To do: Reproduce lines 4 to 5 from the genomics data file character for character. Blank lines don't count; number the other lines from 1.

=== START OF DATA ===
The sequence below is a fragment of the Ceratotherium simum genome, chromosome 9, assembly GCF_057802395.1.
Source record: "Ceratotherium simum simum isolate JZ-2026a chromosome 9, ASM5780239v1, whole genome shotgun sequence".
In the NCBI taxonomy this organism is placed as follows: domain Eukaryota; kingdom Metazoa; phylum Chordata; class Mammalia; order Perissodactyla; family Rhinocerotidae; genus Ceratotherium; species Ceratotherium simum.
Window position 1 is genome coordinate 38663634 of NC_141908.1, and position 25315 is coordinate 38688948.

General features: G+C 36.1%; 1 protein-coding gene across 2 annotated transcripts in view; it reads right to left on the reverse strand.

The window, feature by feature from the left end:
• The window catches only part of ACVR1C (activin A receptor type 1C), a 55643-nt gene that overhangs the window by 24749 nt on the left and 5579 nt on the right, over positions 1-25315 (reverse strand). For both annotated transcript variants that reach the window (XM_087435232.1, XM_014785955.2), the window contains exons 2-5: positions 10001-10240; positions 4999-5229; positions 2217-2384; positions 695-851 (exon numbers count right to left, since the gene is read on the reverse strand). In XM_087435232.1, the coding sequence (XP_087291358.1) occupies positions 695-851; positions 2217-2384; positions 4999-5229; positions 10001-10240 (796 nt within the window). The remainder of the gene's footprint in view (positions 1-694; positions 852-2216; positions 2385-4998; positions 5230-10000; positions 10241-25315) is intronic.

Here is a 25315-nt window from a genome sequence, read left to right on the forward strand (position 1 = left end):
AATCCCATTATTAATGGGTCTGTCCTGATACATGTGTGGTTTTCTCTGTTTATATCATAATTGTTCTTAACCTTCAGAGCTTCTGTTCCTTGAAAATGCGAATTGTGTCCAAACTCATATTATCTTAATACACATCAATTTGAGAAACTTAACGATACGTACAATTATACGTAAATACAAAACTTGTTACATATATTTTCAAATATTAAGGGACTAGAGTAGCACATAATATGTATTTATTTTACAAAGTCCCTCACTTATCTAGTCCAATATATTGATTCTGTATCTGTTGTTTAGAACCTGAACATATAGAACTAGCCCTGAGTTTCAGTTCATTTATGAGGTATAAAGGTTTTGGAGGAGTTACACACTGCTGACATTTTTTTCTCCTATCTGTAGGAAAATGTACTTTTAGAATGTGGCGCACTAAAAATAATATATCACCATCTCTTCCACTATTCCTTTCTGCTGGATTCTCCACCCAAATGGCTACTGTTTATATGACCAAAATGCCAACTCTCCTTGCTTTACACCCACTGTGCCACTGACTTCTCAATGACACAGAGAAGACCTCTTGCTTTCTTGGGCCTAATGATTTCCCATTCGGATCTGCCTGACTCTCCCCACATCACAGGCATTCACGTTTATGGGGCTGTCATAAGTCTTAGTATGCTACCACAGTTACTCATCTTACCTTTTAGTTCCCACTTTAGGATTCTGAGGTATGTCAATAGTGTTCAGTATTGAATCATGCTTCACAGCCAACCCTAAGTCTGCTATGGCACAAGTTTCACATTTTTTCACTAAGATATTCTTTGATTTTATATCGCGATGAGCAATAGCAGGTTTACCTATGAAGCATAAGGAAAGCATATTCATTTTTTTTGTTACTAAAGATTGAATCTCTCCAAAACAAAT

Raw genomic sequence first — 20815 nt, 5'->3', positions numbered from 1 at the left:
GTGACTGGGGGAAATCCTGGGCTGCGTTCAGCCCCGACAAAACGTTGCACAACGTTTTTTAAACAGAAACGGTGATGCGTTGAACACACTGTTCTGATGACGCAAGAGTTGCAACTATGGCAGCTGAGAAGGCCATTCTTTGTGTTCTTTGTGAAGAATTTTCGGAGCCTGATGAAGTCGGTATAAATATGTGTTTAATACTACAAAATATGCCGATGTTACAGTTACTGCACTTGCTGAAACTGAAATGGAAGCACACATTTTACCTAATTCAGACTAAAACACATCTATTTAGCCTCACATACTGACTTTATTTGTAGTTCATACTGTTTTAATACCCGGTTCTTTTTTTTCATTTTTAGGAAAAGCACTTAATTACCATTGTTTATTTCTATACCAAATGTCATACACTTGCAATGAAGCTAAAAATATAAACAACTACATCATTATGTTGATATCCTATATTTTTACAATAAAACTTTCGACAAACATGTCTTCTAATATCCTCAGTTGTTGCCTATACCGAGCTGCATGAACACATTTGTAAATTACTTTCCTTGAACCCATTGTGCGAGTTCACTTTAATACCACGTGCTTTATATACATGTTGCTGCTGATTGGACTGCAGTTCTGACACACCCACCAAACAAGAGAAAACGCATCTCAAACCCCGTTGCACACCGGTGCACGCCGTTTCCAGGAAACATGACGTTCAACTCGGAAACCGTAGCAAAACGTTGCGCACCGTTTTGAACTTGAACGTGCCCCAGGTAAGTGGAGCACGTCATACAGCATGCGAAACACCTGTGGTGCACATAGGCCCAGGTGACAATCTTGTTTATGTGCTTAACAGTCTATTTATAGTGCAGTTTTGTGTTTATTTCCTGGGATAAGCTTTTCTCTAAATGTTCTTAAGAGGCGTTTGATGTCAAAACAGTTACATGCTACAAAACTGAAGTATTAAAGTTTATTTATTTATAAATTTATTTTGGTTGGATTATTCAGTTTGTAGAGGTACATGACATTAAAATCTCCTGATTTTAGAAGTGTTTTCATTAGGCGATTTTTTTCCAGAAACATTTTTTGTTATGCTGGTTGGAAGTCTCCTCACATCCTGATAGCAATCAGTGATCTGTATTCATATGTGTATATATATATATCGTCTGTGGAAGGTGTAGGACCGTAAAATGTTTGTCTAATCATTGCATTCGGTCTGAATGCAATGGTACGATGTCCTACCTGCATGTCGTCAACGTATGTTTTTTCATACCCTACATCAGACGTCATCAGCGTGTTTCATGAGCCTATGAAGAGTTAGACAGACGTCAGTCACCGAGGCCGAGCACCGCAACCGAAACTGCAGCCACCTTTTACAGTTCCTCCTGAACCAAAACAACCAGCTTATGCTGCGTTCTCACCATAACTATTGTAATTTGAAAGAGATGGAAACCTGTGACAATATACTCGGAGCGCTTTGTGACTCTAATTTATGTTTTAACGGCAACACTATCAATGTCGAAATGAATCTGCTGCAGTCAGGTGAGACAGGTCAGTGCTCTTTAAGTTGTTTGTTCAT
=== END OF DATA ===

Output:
Window position 1 is genome coordinate 38663634 of NC_141908.1, and position 25315 is coordinate 38688948.

General features: G+C 36.1%; 1 protein-coding gene across 2 annotated transcripts in view; it reads right to left on the reverse strand.